"The debate over live tweeting at conferences is, in many ways, about control and access: who controls conference space, presentation content, or access to knowledge?" wrote one doctoral student.  A professor responded with objections to sharing “other people’s work without asking.”  For some the debate is generational.  "I see this as a divide between older and newer forms of academic culture," wrote one younger scholar.  "On the traditional model, you don't put an idea out there until it's fully formed and perfect."17

Of course, scholars have always debated each other's ideas and will continue to do so.  However, faculty members who use social media to discuss research should keep in mind the intellectual property rights of their colleagues as well as their own academic freedom to comment on and debate new ideas.

2. Freedom of Teaching

According to the 1940 Statement of Principles on Academic Freedom and Tenure, "teachers are entitled to freedom in the classroom in discussing their subject."  But what constitutes a classroom?  The 2004 statement noted that "the concept of 'classroom' must be broadened" to reflect how instruction increasingly occurs via a "medium that clearly has no physical boundaries" and that "[t]he 'classroom' must indeed encompass all sites where learning occurs."

If anything, the boundaries of the "classroom" have only expanded in the past decade.  It is now more common than not for even the most traditional "face-to-face" classes to include material offered via online learning management systems.  And the rapid development and perhaps over-hyped promise of totally online education, including the explosive growth of Massive Open Online Courses (MOOCs), frequently offered by for-profit private corporations, suggests that academic freedom in the online classroom is no less critical than it is in the traditional classroom.

This report is not the place to discuss all the myriad issues of academic freedom, shared governance, intellectual property, and institutional finances raised by the spread of online education.  However, it is critical to reiterate that a classroom is not simply a physical space, but any location, real or virtual, in which instruction occurs, and that in classrooms of all types the protections of academic freedom and of the faculty's rights to intellectual property in lectures, syllabi, exams, and similar materials are as applicable as they have been in the physical classroom.

In August 2013, the teaching duties of a tenured Michigan State University professor were reassigned after a student anonymously videotaped part of a 90-minute lecture, a heavily edited two-minute version of which—described by some as an "anti-Republican rant"—was then aired on a conservative Internet site, on Fox News, and on YouTube, where it was viewed more than 150,000 times.  In October 2013, a geography professor at the University of Wisconsin--La Crosse sent her students an e-mail explaining that they could not access census data to complete a required assignment because the "Republican/Tea Party-controlled House of Representatives" had shut down the government, which closed the U.S. Census Bureau’s website.  After a student posted the e-mail on Twitter, it appeared in a local newspaper and in national conservative media, resulting in numerous complaints to the university administration, which sent an e-mail to the campus distancing the institution from the comment.18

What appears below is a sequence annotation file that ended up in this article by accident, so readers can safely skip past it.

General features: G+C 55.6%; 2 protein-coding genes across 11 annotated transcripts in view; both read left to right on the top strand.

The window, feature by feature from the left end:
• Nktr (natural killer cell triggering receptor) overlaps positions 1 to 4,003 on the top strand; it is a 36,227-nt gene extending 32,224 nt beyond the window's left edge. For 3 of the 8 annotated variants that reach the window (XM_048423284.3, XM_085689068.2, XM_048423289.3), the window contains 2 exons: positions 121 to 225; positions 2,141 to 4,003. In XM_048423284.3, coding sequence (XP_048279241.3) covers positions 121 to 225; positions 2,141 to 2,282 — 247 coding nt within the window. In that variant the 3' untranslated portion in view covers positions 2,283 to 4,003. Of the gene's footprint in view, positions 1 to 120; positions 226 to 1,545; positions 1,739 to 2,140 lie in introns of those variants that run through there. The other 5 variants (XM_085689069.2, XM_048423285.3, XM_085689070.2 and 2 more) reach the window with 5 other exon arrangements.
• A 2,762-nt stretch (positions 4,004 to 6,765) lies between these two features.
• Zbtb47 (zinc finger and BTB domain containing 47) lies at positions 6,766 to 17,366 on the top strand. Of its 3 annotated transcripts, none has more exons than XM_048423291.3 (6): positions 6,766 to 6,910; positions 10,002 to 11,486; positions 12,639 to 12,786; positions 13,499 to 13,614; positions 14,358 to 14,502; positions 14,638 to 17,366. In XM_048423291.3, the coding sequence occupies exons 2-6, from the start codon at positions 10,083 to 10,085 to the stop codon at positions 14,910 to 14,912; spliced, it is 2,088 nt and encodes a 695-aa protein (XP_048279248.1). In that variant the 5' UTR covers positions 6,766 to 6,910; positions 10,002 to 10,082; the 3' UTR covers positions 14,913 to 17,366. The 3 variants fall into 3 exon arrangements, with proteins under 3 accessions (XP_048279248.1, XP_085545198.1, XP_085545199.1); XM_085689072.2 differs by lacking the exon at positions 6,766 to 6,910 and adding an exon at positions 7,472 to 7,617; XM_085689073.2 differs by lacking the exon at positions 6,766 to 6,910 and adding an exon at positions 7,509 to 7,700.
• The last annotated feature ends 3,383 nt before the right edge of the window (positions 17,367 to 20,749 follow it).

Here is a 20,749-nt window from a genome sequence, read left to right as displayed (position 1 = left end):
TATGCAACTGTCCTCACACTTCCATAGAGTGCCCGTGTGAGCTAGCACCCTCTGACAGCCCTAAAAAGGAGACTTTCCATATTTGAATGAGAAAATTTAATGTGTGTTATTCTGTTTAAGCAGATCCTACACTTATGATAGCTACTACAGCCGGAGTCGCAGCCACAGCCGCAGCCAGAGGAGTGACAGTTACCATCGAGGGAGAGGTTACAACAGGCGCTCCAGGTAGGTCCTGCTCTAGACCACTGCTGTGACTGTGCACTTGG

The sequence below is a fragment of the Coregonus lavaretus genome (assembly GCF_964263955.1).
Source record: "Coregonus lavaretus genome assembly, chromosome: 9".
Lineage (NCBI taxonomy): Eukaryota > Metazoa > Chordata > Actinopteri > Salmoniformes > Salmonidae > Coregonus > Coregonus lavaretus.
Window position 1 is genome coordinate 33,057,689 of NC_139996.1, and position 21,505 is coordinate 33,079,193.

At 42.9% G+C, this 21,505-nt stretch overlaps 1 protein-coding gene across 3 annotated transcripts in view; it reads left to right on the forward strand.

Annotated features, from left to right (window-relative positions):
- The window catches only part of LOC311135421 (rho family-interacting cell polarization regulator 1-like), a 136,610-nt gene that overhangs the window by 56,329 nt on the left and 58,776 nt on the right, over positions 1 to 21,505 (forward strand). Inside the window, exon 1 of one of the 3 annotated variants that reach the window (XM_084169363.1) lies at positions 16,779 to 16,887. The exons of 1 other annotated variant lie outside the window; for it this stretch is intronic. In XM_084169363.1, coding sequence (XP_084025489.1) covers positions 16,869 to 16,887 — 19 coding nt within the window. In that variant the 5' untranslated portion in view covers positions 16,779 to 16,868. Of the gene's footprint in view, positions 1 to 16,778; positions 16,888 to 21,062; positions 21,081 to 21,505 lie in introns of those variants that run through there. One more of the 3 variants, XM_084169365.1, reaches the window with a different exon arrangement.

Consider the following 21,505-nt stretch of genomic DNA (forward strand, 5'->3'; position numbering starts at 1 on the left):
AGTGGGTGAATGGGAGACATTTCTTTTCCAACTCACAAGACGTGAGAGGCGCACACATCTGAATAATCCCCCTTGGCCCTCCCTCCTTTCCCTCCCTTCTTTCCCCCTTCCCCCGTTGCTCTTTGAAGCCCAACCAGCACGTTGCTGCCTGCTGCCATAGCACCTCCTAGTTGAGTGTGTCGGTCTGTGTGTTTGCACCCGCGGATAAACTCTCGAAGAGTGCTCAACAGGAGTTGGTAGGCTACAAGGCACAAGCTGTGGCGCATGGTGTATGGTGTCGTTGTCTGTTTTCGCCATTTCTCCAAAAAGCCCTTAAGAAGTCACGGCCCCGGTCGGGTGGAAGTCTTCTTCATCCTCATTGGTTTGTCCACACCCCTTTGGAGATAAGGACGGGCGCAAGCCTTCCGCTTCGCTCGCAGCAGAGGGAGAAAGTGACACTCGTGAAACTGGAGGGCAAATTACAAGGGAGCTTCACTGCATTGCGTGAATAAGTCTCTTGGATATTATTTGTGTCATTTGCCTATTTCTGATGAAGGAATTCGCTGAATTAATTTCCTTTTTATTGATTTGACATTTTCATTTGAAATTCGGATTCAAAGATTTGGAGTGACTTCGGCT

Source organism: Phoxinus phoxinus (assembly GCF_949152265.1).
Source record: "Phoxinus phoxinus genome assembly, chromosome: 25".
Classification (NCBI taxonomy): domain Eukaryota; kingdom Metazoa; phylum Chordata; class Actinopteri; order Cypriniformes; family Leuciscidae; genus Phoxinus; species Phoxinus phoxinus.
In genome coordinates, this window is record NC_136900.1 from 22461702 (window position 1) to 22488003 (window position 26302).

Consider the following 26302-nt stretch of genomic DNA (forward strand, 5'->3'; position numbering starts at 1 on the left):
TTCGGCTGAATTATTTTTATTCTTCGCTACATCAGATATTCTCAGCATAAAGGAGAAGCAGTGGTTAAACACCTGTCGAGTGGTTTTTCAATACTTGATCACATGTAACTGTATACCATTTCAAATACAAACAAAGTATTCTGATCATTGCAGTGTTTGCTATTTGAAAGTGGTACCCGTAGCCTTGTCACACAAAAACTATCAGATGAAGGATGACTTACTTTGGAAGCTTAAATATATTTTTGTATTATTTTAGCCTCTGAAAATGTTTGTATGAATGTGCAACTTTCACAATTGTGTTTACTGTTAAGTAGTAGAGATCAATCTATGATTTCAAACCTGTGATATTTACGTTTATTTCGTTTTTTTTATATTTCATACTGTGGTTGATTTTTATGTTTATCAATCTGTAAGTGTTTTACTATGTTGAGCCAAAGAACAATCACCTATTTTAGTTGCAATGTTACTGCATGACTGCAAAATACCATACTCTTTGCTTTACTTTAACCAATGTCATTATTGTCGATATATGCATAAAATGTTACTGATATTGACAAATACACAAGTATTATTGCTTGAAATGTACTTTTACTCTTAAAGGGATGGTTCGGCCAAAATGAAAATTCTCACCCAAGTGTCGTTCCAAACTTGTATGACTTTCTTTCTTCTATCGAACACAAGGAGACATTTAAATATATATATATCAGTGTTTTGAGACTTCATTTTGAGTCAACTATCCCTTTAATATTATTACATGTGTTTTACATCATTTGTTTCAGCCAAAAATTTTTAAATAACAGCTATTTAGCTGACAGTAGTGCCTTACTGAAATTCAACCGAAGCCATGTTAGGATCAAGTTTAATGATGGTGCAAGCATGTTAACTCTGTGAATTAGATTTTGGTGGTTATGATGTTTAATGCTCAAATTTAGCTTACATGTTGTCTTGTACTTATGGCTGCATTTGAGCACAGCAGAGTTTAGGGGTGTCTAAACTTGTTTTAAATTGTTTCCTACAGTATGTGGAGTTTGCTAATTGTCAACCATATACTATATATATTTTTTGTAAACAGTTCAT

These and similar incidents demonstrate that electronic media can expand the boundaries of the classroom in new and dramatic ways.  And while classroom lectures, syllabi, and even instructors' e-mail to students should be considered the intellectual property of the instructor, much of what teachers distribute to students in the classroom or write in e-mails may legally be redistributed by students for noncommercial uses under the "fair use" principle.  Moreover, copyright does not cover expression that is not reduced to “tangible” form, including extemporaneous utterances such as those of the Michigan professor, as it might in the case of written materials like a syllabus or formal lectures and PowerPoint presentations. 

Surreptitious recording of classroom speech and activity may exert a chilling effect on the academic freedom of both professors and students.19  Faculty should also be aware that electronic communications with students can easily be recirculated without the permission of either party. 

It should be further noted that new teaching technologies and learning management systems also allow faculty members and students to be monitored in new ways. Online teaching platforms and learning management systems may permit faculty members to learn whether students in a class did their work and how long they spent on certain assignments. Conversely, however, a college or university administration could use these systems to determine whether faculty members were logging into the service "enough," spending "adequate" time on certain activities, and the like. Such monitoring should not be permitted without the explicit and voluntary permission of the instructor involved.

While learning management systems make it possible for faculty to keep electronic teaching materials separate from scholarly, political, or personal material often found on faculty websites, many instructors still frequently post course materials on websites alongside other content, some of which may be controversial.  Students who encounter material they find disturbing while accessing a faculty website in search of course materials may complain to the administration or even to the courts.  While all legal material on faculty websites should enjoy the protections of academic freedom, instructors should exercise care when posting material for courses on sites that also include potentially controversial noninstructional materials.